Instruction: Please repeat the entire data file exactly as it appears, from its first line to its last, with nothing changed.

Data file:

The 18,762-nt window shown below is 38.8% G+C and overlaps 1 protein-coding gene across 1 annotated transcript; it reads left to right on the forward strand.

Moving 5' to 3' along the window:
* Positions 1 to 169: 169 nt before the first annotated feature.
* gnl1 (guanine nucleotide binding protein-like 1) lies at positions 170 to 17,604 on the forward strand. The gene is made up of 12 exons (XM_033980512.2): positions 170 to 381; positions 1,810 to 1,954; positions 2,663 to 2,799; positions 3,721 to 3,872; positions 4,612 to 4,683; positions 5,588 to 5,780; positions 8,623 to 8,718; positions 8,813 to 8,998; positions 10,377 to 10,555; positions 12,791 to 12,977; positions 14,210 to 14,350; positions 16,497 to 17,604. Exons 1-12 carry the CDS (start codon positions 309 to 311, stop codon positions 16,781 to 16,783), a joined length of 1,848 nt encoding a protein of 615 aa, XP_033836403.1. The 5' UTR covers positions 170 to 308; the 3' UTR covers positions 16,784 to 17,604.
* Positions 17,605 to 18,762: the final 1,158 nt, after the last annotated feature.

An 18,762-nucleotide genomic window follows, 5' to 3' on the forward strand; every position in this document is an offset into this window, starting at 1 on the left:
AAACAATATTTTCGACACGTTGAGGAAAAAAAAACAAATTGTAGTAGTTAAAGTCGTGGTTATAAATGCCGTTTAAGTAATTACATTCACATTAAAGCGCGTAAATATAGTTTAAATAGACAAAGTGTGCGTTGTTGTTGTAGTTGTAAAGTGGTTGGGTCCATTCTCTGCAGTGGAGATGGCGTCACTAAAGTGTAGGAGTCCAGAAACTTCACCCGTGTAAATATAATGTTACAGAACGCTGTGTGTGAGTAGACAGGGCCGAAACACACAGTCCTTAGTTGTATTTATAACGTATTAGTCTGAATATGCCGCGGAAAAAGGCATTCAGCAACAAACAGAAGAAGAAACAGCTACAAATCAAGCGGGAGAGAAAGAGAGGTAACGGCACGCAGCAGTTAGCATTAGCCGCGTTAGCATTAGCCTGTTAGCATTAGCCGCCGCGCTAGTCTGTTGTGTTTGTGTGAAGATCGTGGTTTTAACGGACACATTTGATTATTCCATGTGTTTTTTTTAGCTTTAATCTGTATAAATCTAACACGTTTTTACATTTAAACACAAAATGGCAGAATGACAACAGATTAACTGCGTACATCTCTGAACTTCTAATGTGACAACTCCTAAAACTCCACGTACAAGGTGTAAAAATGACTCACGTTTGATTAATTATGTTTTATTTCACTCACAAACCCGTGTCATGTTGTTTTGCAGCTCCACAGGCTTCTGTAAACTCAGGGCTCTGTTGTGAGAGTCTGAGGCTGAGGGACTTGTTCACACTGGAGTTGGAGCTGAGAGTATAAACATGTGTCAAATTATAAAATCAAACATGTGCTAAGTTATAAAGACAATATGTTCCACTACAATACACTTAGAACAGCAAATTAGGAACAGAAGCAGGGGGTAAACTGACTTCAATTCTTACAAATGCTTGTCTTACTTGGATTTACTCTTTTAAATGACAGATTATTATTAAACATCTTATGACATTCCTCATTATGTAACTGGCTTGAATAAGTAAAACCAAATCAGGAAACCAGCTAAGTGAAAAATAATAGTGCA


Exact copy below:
The 18,762-nt window shown below is 38.8% G+C and overlaps 1 protein-coding gene across 1 annotated transcript; it reads left to right on the forward strand.

Moving 5' to 3' along the window:
* Positions 1 to 169: 169 nt before the first annotated feature.
* gnl1 (guanine nucleotide binding protein-like 1) lies at positions 170 to 17,604 on the forward strand. The gene is made up of 12 exons (XM_033980512.2): positions 170 to 381; positions 1,810 to 1,954; positions 2,663 to 2,799; positions 3,721 to 3,872; positions 4,612 to 4,683; positions 5,588 to 5,780; positions 8,623 to 8,718; positions 8,813 to 8,998; positions 10,377 to 10,555; positions 12,791 to 12,977; positions 14,210 to 14,350; positions 16,497 to 17,604. Exons 1-12 carry the CDS (start codon positions 309 to 311, stop codon positions 16,781 to 16,783), a joined length of 1,848 nt encoding a protein of 615 aa, XP_033836403.1. The 5' UTR covers positions 170 to 308; the 3' UTR covers positions 16,784 to 17,604.
* Positions 17,605 to 18,762: the final 1,158 nt, after the last annotated feature.

An 18,762-nucleotide genomic window follows, 5' to 3' on the forward strand; every position in this document is an offset into this window, starting at 1 on the left:
AAACAATATTTTCGACACGTTGAGGAAAAAAAAACAAATTGTAGTAGTTAAAGTCGTGGTTATAAATGCCGTTTAAGTAATTACATTCACATTAAAGCGCGTAAATATAGTTTAAATAGACAAAGTGTGCGTTGTTGTTGTAGTTGTAAAGTGGTTGGGTCCATTCTCTGCAGTGGAGATGGCGTCACTAAAGTGTAGGAGTCCAGAAACTTCACCCGTGTAAATATAATGTTACAGAACGCTGTGTGTGAGTAGACAGGGCCGAAACACACAGTCCTTAGTTGTATTTATAACGTATTAGTCTGAATATGCCGCGGAAAAAGGCATTCAGCAACAAACAGAAGAAGAAACAGCTACAAATCAAGCGGGAGAGAAAGAGAGGTAACGGCACGCAGCAGTTAGCATTAGCCGCGTTAGCATTAGCCTGTTAGCATTAGCCGCCGCGCTAGTCTGTTGTGTTTGTGTGAAGATCGTGGTTTTAACGGACACATTTGATTATTCCATGTGTTTTTTTTAGCTTTAATCTGTATAAATCTAACACGTTTTTACATTTAAACACAAAATGGCAGAATGACAACAGATTAACTGCGTACATCTCTGAACTTCTAATGTGACAACTCCTAAAACTCCACGTACAAGGTGTAAAAATGACTCACGTTTGATTAATTATGTTTTATTTCACTCACAAACCCGTGTCATGTTGTTTTGCAGCTCCACAGGCTTCTGTAAACTCAGGGCTCTGTTGTGAGAGTCTGAGGCTGAGGGACTTGTTCACACTGGAGTTGGAGCTGAGAGTATAAACATGTGTCAAATTATAAAATCAAACATGTGCTAAGTTATAAAGACAATATGTTCCACTACAATACACTTAGAACAGCAAATTAGGAACAGAAGCAGGGGGTAAACTGACTTCAATTCTTACAAATGCTTGTCTTACTTGGATTTACTCTTTTAAATGACAGATTATTATTAAACATCTTATGACATTCCTCATTATGTAACTGGCTTGAATAAGTAAAACCAAATCAGGAAACCAGCTAAGTGAAAAATAATAGTGCA